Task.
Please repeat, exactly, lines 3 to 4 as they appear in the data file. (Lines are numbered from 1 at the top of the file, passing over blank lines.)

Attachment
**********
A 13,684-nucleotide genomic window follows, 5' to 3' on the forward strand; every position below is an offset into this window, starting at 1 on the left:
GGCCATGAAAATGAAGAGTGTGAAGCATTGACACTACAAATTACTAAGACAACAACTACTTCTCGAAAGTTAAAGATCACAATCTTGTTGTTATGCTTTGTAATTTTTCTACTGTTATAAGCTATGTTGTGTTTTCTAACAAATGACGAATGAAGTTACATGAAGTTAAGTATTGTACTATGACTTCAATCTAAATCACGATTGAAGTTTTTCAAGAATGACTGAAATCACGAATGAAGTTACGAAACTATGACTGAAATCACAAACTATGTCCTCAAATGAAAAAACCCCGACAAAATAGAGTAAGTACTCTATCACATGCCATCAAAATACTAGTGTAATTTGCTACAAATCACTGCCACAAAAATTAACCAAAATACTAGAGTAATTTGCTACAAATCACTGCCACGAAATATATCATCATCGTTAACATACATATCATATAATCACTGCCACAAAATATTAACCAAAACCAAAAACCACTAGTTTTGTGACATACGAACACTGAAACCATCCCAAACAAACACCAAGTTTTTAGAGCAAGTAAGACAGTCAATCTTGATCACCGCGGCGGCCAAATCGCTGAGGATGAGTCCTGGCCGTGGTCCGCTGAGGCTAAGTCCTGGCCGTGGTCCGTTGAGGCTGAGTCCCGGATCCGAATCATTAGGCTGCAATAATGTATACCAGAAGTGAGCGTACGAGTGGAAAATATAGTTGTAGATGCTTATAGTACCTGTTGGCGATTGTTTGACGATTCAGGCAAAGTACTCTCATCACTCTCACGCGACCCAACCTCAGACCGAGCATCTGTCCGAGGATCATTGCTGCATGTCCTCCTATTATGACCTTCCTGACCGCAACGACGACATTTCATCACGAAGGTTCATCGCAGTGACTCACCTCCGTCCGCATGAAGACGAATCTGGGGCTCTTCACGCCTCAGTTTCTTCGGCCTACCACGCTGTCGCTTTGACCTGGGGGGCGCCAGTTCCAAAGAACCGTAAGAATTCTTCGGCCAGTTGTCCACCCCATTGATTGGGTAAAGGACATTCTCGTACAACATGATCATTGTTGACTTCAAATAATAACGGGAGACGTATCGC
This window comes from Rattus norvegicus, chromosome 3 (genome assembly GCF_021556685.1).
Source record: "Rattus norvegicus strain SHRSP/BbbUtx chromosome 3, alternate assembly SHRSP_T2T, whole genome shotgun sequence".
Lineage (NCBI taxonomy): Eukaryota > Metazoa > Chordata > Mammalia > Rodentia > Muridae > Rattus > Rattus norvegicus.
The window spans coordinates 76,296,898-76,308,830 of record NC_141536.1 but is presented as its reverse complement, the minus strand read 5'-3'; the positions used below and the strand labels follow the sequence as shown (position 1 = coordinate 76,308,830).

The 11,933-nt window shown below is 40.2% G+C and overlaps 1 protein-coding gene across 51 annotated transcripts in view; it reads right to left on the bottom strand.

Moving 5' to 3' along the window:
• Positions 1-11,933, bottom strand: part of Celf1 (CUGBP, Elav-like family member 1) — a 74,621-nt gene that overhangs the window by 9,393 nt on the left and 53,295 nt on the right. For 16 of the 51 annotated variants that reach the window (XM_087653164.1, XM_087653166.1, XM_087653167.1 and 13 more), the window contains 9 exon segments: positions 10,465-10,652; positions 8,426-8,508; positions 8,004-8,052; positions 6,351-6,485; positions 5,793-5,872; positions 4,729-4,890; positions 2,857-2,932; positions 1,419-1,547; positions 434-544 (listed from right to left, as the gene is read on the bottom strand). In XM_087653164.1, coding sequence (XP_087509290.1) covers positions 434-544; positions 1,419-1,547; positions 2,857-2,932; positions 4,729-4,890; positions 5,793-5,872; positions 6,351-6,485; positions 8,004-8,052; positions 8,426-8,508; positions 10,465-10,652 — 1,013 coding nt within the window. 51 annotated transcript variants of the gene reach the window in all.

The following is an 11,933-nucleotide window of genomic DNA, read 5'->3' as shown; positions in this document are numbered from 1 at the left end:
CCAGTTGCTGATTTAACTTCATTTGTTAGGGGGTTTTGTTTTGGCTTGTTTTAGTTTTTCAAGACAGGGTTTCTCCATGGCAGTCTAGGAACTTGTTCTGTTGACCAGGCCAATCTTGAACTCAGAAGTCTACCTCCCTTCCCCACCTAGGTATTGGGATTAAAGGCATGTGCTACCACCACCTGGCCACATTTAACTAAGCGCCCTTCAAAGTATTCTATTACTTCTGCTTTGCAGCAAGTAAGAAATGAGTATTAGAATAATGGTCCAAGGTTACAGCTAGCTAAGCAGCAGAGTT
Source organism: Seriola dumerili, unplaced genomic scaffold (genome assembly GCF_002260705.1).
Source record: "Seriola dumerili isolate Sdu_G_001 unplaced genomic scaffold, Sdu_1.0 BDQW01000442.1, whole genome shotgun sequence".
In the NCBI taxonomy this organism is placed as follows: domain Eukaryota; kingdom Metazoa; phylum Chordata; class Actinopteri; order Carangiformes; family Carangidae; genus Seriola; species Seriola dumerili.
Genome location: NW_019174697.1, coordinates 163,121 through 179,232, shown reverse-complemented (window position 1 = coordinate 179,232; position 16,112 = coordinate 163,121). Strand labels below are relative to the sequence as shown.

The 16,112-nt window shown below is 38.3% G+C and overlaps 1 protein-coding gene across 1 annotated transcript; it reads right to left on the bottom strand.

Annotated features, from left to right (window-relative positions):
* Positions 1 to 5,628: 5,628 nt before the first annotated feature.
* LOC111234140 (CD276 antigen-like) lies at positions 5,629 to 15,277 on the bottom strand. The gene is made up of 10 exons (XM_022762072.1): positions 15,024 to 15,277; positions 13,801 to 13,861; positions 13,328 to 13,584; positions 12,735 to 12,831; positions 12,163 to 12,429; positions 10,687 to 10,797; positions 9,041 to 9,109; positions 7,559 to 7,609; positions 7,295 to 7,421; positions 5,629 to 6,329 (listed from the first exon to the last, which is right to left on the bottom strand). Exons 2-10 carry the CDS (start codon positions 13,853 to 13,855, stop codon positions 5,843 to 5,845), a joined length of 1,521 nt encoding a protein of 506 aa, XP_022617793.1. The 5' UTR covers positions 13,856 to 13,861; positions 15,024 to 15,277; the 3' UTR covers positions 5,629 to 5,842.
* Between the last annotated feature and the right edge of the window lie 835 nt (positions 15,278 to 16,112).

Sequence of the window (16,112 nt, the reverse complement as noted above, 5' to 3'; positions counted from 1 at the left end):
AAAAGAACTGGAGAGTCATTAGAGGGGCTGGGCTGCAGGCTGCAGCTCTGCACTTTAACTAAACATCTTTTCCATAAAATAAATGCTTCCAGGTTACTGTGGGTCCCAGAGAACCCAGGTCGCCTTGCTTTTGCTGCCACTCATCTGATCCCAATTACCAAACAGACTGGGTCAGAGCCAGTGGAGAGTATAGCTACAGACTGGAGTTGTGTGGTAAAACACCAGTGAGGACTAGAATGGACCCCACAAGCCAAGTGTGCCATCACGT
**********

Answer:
This window comes from Rattus norvegicus, chromosome 3 (genome assembly GCF_021556685.1).
Source record: "Rattus norvegicus strain SHRSP/BbbUtx chromosome 3, alternate assembly SHRSP_T2T, whole genome shotgun sequence".